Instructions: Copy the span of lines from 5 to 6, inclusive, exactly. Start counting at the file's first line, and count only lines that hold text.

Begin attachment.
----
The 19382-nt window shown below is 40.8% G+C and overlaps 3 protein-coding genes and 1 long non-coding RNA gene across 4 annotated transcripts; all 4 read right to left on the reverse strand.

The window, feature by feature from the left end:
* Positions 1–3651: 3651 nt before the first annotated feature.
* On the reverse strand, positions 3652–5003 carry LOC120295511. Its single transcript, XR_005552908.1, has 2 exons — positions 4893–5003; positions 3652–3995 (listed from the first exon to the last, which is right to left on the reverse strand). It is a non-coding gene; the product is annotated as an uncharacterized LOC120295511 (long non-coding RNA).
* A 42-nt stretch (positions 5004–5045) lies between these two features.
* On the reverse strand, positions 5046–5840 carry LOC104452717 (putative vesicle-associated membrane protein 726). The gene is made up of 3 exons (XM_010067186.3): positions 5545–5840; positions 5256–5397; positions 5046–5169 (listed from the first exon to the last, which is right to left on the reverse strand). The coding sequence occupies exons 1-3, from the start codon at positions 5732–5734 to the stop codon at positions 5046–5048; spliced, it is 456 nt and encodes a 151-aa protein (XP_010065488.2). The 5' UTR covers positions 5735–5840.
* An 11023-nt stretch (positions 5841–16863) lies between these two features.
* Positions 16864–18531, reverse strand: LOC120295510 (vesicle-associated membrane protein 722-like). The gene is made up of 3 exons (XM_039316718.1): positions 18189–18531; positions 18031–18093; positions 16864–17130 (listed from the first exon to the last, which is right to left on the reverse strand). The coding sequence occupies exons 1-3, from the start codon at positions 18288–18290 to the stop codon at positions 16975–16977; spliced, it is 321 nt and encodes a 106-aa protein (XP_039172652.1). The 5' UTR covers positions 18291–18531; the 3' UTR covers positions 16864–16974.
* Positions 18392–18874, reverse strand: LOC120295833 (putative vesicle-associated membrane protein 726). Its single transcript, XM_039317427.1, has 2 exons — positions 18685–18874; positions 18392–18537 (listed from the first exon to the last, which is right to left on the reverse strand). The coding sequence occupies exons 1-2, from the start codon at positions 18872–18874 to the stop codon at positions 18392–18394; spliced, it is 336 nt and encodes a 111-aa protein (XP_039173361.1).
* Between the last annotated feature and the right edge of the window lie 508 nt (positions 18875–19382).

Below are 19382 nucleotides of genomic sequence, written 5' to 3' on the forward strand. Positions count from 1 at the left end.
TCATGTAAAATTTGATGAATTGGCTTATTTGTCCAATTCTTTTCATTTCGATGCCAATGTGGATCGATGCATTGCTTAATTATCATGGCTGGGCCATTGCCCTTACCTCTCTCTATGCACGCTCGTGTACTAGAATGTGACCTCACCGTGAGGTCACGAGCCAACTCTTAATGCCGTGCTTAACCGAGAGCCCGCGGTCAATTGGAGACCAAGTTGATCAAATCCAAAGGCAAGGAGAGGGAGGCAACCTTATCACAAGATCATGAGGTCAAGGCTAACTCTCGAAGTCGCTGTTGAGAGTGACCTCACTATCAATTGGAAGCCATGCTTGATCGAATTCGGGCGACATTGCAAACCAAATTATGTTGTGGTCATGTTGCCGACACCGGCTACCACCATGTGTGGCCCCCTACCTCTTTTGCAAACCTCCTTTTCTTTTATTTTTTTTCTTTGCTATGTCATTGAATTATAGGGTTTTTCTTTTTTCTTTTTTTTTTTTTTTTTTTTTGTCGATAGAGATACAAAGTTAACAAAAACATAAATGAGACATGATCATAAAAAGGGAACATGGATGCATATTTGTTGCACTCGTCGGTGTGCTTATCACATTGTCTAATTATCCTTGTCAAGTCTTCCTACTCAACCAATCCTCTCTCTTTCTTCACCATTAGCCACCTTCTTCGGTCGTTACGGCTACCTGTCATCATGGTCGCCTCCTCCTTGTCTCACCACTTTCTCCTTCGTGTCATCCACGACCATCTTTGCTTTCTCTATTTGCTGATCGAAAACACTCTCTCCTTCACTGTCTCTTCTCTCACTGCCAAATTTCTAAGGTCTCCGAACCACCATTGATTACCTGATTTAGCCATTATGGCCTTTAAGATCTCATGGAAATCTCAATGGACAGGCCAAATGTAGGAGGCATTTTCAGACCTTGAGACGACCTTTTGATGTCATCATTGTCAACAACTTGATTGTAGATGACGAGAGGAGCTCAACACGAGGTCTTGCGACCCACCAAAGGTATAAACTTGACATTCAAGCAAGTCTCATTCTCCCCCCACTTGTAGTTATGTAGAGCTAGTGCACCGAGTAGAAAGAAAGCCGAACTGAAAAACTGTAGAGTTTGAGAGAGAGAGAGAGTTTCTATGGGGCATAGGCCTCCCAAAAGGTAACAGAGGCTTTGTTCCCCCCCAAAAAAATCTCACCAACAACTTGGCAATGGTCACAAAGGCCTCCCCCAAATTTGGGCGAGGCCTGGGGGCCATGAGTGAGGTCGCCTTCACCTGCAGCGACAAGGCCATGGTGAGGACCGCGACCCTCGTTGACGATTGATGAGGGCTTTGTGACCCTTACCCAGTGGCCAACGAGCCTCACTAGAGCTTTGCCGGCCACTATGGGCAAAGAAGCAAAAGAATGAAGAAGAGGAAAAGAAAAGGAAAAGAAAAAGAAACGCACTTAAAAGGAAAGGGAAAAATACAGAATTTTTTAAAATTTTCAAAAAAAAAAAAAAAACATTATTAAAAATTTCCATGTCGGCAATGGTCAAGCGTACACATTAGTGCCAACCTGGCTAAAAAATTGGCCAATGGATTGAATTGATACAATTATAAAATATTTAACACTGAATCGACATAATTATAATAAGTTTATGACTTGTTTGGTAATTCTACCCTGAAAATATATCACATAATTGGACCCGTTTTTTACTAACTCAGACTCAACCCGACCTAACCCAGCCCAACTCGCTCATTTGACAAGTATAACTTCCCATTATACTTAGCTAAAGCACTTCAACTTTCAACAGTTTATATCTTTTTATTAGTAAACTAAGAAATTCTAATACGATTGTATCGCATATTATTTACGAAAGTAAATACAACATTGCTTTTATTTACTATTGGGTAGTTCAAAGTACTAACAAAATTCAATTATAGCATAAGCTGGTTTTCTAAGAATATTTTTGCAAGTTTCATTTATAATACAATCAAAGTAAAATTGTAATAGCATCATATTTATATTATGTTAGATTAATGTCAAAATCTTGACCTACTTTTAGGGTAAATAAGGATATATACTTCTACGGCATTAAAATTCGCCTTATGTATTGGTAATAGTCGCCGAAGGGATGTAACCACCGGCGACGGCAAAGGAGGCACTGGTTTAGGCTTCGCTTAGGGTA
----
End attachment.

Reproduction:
* A 42-nt stretch (positions 5004–5045) lies between these two features.
* On the reverse strand, positions 5046–5840 carry LOC104452717 (putative vesicle-associated membrane protein 726). The gene is made up of 3 exons (XM_010067186.3): positions 5545–5840; positions 5256–5397; positions 5046–5169 (listed from the first exon to the last, which is right to left on the reverse strand). The coding sequence occupies exons 1-3, from the start codon at positions 5732–5734 to the stop codon at positions 5046–5048; spliced, it is 456 nt and encodes a 151-aa protein (XP_010065488.2). The 5' UTR covers positions 5735–5840.